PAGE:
There is a great deal of discussion, following the election, of relaxing or even abandoning austerity.
There is an equal amount of confusion about this, because the same word is being used to describe two quite separate concepts.
The consequences of the government changing its policy on austerity are dramatically different, depending on which one it is.
One meaning of the word is what we might call “social austerity”. From any given pot of money available to a government, its supporters believe that, in general, tax cuts should be promoted rather than public spending increased. Opponents argue that public spending as a result has become underfunded. Local councils, education, and the NHS all need more money.
Social austerity can be relieved, as even the DUP and some Conservatives argue, by increasing spending appropriately, and funding it by increases in taxation. This was an important aspect of Labour’s manifesto, and the tragedy at Grenfell Tower has intensified the discussion around it.
The main risk is purely political. Are voters really and truly willing to pay more tax, rather than just wanting someone else to pay it?
There are some potential adverse economic consequences if the policy of higher taxation is pushed too far. Former French President Francois Hollande’s 75 per cent tax rate led to several hundred thousand skilled young people leaving France, mainly for the UK. If companies are taxed too heavily, they may choose to locate to another country. Both skilled labour and capital are geographically mobile.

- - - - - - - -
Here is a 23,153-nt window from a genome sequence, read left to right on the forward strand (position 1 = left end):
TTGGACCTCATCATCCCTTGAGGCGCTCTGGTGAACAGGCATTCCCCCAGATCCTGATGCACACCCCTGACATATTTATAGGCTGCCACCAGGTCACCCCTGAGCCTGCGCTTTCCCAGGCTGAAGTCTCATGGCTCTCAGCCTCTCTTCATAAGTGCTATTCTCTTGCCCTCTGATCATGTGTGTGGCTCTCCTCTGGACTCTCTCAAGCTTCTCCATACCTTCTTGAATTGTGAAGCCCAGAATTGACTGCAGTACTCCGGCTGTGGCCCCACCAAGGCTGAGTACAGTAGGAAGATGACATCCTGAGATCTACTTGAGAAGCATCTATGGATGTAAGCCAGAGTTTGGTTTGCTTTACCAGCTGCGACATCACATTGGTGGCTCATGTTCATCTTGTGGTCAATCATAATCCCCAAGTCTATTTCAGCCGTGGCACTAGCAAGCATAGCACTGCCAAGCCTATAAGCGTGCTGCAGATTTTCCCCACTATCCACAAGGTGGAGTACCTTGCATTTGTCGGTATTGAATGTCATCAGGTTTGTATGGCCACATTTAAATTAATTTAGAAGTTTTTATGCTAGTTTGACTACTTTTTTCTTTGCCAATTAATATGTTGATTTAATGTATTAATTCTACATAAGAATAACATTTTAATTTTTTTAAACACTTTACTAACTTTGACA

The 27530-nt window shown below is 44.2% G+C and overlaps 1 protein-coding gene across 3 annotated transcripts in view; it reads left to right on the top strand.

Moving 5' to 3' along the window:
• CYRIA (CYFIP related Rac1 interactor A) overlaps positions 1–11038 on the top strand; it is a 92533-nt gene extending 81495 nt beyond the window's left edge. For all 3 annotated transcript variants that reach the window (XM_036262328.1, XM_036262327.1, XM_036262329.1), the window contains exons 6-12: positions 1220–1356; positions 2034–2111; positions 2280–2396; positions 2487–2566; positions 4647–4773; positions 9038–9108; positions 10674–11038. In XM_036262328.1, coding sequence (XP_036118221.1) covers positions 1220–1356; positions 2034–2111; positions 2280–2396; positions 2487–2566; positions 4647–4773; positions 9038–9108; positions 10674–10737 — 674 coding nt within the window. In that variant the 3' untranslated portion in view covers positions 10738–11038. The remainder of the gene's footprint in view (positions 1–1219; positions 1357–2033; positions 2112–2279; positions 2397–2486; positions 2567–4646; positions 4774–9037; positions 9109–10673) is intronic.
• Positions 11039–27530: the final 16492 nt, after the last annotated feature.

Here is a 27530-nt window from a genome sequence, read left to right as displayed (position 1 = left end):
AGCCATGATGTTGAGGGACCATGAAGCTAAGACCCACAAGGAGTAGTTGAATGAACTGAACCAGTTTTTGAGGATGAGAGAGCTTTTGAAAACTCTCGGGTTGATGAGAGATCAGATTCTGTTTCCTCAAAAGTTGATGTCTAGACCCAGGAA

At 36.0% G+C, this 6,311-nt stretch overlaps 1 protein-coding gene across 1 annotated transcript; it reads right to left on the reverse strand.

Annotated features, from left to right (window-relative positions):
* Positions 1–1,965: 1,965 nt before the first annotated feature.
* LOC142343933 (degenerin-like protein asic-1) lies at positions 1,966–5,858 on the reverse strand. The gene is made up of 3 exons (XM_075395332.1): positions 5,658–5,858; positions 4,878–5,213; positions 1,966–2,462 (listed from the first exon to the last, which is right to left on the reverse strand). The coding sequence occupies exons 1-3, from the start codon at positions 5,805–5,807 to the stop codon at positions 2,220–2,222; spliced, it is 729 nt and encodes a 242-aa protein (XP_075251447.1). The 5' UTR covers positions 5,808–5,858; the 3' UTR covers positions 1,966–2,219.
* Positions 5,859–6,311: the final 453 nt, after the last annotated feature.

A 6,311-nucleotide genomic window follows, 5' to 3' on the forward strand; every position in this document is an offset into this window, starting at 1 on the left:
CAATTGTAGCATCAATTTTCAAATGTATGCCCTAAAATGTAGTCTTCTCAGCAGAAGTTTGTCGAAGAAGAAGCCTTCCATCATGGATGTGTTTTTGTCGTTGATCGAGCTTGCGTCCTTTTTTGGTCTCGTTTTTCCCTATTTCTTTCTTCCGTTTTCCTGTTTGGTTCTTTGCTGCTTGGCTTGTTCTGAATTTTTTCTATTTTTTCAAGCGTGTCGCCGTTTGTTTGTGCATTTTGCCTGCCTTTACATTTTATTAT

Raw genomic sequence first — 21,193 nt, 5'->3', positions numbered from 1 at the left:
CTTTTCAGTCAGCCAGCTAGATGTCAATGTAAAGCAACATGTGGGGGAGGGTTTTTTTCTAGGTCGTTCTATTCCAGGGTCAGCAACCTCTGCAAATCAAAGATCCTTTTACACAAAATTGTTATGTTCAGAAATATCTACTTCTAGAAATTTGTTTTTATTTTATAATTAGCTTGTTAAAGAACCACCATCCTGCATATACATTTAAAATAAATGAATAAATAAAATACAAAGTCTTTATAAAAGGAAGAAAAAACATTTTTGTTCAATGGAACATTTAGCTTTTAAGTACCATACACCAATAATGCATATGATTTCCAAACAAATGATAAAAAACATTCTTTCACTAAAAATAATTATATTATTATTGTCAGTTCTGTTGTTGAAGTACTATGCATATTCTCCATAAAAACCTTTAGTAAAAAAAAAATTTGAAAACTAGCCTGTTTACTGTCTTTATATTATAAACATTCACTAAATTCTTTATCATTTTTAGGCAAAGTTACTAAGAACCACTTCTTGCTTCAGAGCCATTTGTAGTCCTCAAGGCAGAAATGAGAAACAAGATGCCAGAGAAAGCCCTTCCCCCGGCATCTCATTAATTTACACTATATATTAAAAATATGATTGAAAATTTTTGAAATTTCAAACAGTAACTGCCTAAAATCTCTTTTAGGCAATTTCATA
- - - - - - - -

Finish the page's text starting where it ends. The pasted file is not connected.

But, within reason, social austerity could be relaxed without perhaps too many fears in this direction.
“Economic austerity” is quite a different matter. Opponents of this want to increase the gap between government spending and tax receipts – the so-called fiscal deficit. This is funded by issuing government bonds. So the deficit in any given year goes up, and the outstanding stock of government debt also rises.
Any relaxation of social austerity is paid for by higher taxes now. Any relaxation of economic austerity is paid for by borrowing more now.
But the debt has to be repaid at some point, and the interest payments on it must be met. So taxes in the future will be higher. Either way, less austerity means more tax.
John Maynard Keynes himself made it very clear that increasing public spending at a time of full employment would simply lead to more inflation. There are areas of the country where there probably are people registered as unemployed who genuinely do want to work – the Welsh Valleys, for example. But the rest of the UK is at full employment.
The number of people in employment is at an all-time high, at 32m. This has risen by 2.8m since 2010. Meanwhile the unemployment rate has fallen from 7.9 per cent in 2010 to just 4.6 per cent today.
Any major fiscal stimulus to the economy now would simply bid up wages, leading to higher costs and higher inflation.
The public mood on social austerity may have shifted. But the case for economic austerity is stronger than it has ever been.